Class conscious - Andrew Martin envies his son's refined taste

My son impresses me: it took me 15 years to develop his degree of musical snobbery

Walking through Woolworths with my son Frank, I noticed that he looked a little peaky and was uncharacteristically silent. "Are you all right, Frank?" I asked him. "No," he said. "It's horrible in here. The music's awful, the lights are too bright, and everything's so cheap and horrible." I was impressed. Frank is eight, whereas it took me 15 years to develop that degree of snobbery and intolerance.

As soon as we stepped out of Woolworths, Frank was his old self. We walked over the road to a plushly carpeted music shop, where he started looking through some Charlie Parker CDs, saying: "Now I like it in here."

Obviously Frank can't really appreciate Parker's fraught, scrambled music: he simply pretends to, like most of the white middle-class males who buy the man's music. But Frank is genuinely keen on learning to play the saxophone that we hire for him, as well as his recorders. Frank has about as many recorders as Nigel Tufnel has guitars in Spinal Tap. One of them is plastic and transparent so you can see your saliva in it - although I don't think that is the express purpose of the design.

Frank's brother, Nat, plays guitar and he, too, seems very keen. They've been at it most mornings this week. Frank plays "The Song of the Volga Boatmen" on the sax while Nat - in the same room at the same time, and with the television on in the background - plays the James Bond theme. They both seem to have a real flair for playing while there are other noises going on, including the sound of me shrieking: "Shut up, will yer?"

But I don't do that very often. Here in middle-class north London, where one often sees the amusing spectacle of a piano being winched through some suitably large upstairs window, children's music is sacrosanct. In any public place, you can see notices advertising children's choirs ("Come and sing!") or general musical get-togethers: "Relaxed, guided sessions for children (0-3) with small percussive instruments". No experience is required - of music or, indeed, anything.

Every term I, like most parents around here, fork out about £50 per instrument for my children's tuition. This is subsidised by the local authority, but I still have a frantic bout of ratiocination every time I come to sign the cheques. "Do the little buggers have any natural ability," I fret, "or is this just an exercise in cultural elitism?" - and I recall that I myself became a reasonably OK guitarist with the aid of one tattered copy of Bert Weedon's Play in A Day. (It took me ten years, mind you.)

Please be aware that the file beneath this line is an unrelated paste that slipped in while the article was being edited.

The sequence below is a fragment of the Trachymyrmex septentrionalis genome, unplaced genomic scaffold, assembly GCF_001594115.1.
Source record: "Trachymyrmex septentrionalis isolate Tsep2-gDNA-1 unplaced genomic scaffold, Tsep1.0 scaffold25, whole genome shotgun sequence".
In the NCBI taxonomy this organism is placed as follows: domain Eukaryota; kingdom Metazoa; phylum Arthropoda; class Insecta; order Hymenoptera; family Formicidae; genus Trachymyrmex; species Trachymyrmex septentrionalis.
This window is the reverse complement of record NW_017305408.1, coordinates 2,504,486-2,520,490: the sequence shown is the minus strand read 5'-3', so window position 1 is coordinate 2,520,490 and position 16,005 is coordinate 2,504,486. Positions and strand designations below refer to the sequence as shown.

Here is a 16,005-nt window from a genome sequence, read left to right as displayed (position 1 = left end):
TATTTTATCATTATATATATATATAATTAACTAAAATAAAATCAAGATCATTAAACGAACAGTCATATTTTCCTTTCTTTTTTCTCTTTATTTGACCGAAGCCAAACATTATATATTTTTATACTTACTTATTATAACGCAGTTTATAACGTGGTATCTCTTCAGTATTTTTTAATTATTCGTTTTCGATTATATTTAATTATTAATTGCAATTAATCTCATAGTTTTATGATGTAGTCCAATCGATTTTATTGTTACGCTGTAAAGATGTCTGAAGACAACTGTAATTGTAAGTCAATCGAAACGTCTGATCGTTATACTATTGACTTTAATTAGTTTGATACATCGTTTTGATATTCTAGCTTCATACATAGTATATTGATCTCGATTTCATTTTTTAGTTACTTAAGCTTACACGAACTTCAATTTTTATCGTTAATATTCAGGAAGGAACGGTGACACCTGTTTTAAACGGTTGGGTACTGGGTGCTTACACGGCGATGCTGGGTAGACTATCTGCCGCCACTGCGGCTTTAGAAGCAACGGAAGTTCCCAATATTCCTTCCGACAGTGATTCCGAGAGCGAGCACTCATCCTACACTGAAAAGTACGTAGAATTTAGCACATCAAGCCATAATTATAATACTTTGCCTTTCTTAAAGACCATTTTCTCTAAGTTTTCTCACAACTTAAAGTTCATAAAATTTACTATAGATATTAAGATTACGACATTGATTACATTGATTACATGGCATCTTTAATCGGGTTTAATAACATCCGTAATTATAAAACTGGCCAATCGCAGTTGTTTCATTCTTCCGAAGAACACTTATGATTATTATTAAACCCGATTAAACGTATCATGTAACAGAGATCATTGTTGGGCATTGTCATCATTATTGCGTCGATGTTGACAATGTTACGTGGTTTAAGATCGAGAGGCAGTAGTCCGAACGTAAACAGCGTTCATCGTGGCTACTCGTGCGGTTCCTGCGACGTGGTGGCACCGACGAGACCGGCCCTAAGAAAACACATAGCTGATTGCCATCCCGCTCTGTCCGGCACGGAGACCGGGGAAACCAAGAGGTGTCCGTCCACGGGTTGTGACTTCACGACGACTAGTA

The boys tell me that well over half the children in their classes play instruments. But the figure for the country as a whole was just 8 per cent when research was last conducted, in 2002, and the chief inspector of schools has expressed anxiety that too few children from poorer backgrounds are taking music lessons.

At my own northern primary, the school recorder club would have been synonymous with the posh club, had such a thing been allowed to exist. The two boys from my own class who went along to it were twin brothers, the sons of a Scoutmaster. I mean . . . need I say more? All the boys in the recorder group wore shorts long after everyone else, and even now, when I see an 11-year-old's slightly lumpy knees, I think of "Go Tell Aunt Rhody" being played, badly, on half a dozen recorders.

Most parents who pay for music tuition are doing so in the hope that they might be able to secure for their children entry into the cosy world of classical music, where the pay may not be all that good, but at least you get to put on formal wear most evenings. The danger is that your child might go down the rock route. One minute, your kid's picking out "O Little Town of Bethlehem" for adoring aunts and uncles; the next thing you know, he's hit a spot of bother at 4am at the Chateau Marmont.

This article first appeared in the 08 November 2004 issue of the New Statesman, Bleak morning in America